Key decision makers at MGH

The leadership team at MGH is directed by the organization’s mission of delivering excellence in patient care, the advancement of the care through innovative research and education programs that seeks the improvement of the health, and well-being of diversified communities. Led by the President, Peter L. Slavin, MD, the decision-making process regarding management and the administration of clinical services has been fostered through a system of structures that include the DXplain DSS. The President expects all the activities of the different clinical departments in the organization to be in line with the organization’s goals. Therefore, the bottom-up approach that the organization adopts in the decision-making process assesses the efficiency of the clinicians and researchers in making decisions regarding various health issues and diseases (Massachusetts General Hospital, 2015).

The organization’s chair, Cathy E. Minehan, is another key decision-maker who facilitates streamlined operations of the reputable health facility. As the principal of the board of directors in the facility, the chair supports the development of new technology that seeks to improve the services in the healthcare industry. Minehan is committed to the attainment of efficiency in the provision of healthcare services to the diverse communities that the organization serves as depicted by various IT-based systems that facilitate the decision-making aspect of operations management and service delivery.

John Iafrate, MD, Ph.D., who is the head of the Center for Integrated Diagnostics (CID), is also a key decision-maker based in the clinical services sector at MGH. Iafrate spearheads the development of actionable clinical diagnostics coupled with speeding up the embracement of personalized medicine. Therefore, the decision-making processes involving the clinicians’ diagnosis of diseases with various manifestations are expected to adopt the DXplain application. Therefore, under the leadership of Iafrate, decision-making aspects of the clinical services at MGH have been fostered through the integration of the Pathology Laboratory Handbook with the DXplain. The Pathology Laboratory Handbook presents the test information, algorithms, and specific procedures and policies that guide the collection of specimen and reporting results. On the other hand, the DXplain interprets the specimen results to provide at least a rank of 10 diagnoses for the disease (Massachusetts General Hospital, 2015).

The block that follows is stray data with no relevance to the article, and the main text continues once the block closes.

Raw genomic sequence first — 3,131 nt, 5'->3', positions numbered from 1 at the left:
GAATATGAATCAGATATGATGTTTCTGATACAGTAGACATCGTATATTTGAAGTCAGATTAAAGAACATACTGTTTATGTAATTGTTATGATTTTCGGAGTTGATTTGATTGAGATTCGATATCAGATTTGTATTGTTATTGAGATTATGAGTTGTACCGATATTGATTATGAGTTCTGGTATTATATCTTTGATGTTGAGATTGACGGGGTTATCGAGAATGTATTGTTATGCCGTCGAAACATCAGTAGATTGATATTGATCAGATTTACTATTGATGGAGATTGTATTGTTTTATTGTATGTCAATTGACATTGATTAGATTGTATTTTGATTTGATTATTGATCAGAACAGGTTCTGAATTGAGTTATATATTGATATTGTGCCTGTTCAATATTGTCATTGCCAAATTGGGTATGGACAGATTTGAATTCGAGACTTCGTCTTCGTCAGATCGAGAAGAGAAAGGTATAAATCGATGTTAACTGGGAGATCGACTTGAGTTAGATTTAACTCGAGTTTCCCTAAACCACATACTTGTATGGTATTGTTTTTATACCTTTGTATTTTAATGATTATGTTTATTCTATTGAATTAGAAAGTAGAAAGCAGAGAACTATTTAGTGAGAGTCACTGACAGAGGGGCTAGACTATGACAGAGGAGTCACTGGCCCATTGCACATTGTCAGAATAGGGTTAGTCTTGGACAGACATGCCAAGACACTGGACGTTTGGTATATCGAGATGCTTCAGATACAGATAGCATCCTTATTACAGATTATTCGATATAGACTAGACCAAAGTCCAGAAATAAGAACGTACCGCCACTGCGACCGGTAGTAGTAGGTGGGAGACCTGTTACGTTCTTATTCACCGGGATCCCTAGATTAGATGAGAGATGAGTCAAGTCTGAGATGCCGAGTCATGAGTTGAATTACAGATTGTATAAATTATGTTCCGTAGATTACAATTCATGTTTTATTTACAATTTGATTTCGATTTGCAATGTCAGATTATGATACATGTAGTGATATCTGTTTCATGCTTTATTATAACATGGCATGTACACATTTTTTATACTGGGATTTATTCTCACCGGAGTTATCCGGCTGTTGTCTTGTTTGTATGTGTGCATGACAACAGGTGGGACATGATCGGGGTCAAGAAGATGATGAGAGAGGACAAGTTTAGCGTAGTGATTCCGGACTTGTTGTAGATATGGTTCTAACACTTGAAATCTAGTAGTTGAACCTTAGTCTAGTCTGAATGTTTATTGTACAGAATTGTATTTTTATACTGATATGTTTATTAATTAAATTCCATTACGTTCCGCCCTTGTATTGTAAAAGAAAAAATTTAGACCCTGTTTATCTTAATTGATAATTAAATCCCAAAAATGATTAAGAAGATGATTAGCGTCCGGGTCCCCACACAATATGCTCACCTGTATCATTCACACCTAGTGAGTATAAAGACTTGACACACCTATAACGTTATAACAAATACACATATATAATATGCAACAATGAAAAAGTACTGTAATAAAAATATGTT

The three crucial decision-makers at MGH play significant roles in the use of the DXplain DSS due to the efficiency requirements of the organization. The President, who is regarded as the decision-maker with the highest authority at the institution, expects all the MGH professionals to engage in effective decision-making endeavors to streamline healthcare service delivery. Minehan also played a major role in facilitating the development of DXplain and its use to assist clinical decision-making situations concerning the administration of high standard healthcare services. Iafrate has a direct bearing on the scope of utilization of DXplain in the health institution. Iafrate encourages the use of the DSS in all the endeavors in the diagnosis and treatment procedures to mitigate health care errors (Massachusetts General Hospital, 2015). However, the replacement of human rationality in discerning the manifestations and associating it with a certain disease with accuracy is also encouraged.